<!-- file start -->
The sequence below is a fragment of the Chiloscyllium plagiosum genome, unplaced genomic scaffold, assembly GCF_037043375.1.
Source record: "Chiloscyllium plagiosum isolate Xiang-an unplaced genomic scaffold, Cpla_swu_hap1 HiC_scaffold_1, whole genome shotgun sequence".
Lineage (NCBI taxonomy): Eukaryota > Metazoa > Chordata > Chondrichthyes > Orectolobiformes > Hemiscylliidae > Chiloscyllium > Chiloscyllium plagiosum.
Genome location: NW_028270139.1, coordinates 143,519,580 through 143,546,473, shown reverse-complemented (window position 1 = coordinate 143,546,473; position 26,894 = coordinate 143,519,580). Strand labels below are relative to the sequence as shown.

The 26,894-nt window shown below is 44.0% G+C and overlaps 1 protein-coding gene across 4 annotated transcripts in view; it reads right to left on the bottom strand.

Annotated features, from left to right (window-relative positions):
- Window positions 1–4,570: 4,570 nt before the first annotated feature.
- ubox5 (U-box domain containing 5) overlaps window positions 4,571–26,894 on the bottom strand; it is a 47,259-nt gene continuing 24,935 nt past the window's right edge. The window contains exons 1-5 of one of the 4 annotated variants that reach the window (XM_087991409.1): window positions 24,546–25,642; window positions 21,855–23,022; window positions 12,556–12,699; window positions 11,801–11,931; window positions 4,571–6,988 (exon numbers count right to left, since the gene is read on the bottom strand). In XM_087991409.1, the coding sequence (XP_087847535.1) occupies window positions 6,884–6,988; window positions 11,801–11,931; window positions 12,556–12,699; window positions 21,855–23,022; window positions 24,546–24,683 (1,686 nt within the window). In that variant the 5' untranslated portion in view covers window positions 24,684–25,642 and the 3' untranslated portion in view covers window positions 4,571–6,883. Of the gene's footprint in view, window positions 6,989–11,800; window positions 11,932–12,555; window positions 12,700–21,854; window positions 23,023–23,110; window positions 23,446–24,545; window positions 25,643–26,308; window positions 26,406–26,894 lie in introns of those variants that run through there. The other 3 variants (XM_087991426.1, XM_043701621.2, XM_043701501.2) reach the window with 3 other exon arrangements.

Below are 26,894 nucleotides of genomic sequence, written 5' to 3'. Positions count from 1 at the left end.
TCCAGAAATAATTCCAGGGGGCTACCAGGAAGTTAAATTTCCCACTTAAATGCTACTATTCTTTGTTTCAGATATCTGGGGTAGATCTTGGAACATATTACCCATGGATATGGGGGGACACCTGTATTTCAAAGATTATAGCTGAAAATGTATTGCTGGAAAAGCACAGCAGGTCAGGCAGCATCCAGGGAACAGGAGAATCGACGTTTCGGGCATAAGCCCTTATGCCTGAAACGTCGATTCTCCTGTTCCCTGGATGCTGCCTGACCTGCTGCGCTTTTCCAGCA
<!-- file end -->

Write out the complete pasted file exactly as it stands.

The sequence below is a fragment of the Chiloscyllium plagiosum genome, unplaced genomic scaffold, assembly GCF_037043375.1.
Source record: "Chiloscyllium plagiosum isolate Xiang-an unplaced genomic scaffold, Cpla_swu_hap1 HiC_scaffold_1, whole genome shotgun sequence".
Lineage (NCBI taxonomy): Eukaryota > Metazoa > Chordata > Chondrichthyes > Orectolobiformes > Hemiscylliidae > Chiloscyllium > Chiloscyllium plagiosum.
Genome location: NW_028270139.1, coordinates 143,519,580 through 143,546,473, shown reverse-complemented (window position 1 = coordinate 143,546,473; position 26,894 = coordinate 143,519,580). Strand labels below are relative to the sequence as shown.

The 26,894-nt window shown below is 44.0% G+C and overlaps 1 protein-coding gene across 4 annotated transcripts in view; it reads right to left on the bottom strand.

Annotated features, from left to right (window-relative positions):
- Window positions 1–4,570: 4,570 nt before the first annotated feature.
- ubox5 (U-box domain containing 5) overlaps window positions 4,571–26,894 on the bottom strand; it is a 47,259-nt gene continuing 24,935 nt past the window's right edge. The window contains exons 1-5 of one of the 4 annotated variants that reach the window (XM_087991409.1): window positions 24,546–25,642; window positions 21,855–23,022; window positions 12,556–12,699; window positions 11,801–11,931; window positions 4,571–6,988 (exon numbers count right to left, since the gene is read on the bottom strand). In XM_087991409.1, the coding sequence (XP_087847535.1) occupies window positions 6,884–6,988; window positions 11,801–11,931; window positions 12,556–12,699; window positions 21,855–23,022; window positions 24,546–24,683 (1,686 nt within the window). In that variant the 5' untranslated portion in view covers window positions 24,684–25,642 and the 3' untranslated portion in view covers window positions 4,571–6,883. Of the gene's footprint in view, window positions 6,989–11,800; window positions 11,932–12,555; window positions 12,700–21,854; window positions 23,023–23,110; window positions 23,446–24,545; window positions 25,643–26,308; window positions 26,406–26,894 lie in introns of those variants that run through there. The other 3 variants (XM_087991426.1, XM_043701621.2, XM_043701501.2) reach the window with 3 other exon arrangements.

Below are 26,894 nucleotides of genomic sequence, written 5' to 3'. Positions count from 1 at the left end.
TCCAGAAATAATTCCAGGGGGCTACCAGGAAGTTAAATTTCCCACTTAAATGCTACTATTCTTTGTTTCAGATATCTGGGGTAGATCTTGGAACATATTACCCATGGATATGGGGGGACACCTGTATTTCAAAGATTATAGCTGAAAATGTATTGCTGGAAAAGCACAGCAGGTCAGGCAGCATCCAGGGAACAGGAGAATCGACGTTTCGGGCATAAGCCCTTATGCCTGAAACGTCGATTCTCCTGTTCCCTGGATGCTGCCTGACCTGCTGCGCTTTTCCAGCA